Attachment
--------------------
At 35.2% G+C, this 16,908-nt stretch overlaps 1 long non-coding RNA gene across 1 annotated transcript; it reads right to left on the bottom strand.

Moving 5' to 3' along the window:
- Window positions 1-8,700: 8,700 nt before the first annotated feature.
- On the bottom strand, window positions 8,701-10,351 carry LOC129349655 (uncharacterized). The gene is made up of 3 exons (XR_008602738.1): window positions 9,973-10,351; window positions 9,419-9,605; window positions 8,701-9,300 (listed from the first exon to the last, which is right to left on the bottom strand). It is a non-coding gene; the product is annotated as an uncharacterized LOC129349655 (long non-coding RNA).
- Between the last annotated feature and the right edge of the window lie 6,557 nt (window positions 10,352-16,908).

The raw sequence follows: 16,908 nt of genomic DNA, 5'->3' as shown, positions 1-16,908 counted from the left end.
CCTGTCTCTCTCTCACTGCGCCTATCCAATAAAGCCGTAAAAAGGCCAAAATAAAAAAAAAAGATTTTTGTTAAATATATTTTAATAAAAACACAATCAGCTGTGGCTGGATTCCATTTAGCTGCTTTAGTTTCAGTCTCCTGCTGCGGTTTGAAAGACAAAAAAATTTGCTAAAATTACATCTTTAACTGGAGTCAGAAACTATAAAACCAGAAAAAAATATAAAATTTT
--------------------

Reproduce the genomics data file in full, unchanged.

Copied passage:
At 35.2% G+C, this 16,908-nt stretch overlaps 1 long non-coding RNA gene across 1 annotated transcript; it reads right to left on the bottom strand.

Moving 5' to 3' along the window:
- Window positions 1-8,700: 8,700 nt before the first annotated feature.
- On the bottom strand, window positions 8,701-10,351 carry LOC129349655 (uncharacterized). The gene is made up of 3 exons (XR_008602738.1): window positions 9,973-10,351; window positions 9,419-9,605; window positions 8,701-9,300 (listed from the first exon to the last, which is right to left on the bottom strand). It is a non-coding gene; the product is annotated as an uncharacterized LOC129349655 (long non-coding RNA).
- Between the last annotated feature and the right edge of the window lie 6,557 nt (window positions 10,352-16,908).

The raw sequence follows: 16,908 nt of genomic DNA, 5'->3' as shown, positions 1-16,908 counted from the left end.
CCTGTCTCTCTCTCACTGCGCCTATCCAATAAAGCCGTAAAAAGGCCAAAATAAAAAAAAAAGATTTTTGTTAAATATATTTTAATAAAAACACAATCAGCTGTGGCTGGATTCCATTTAGCTGCTTTAGTTTCAGTCTCCTGCTGCGGTTTGAAAGACAAAAAAATTTGCTAAAATTACATCTTTAACTGGAGTCAGAAACTATAAAACCAGAAAAAAATATAAAATTTT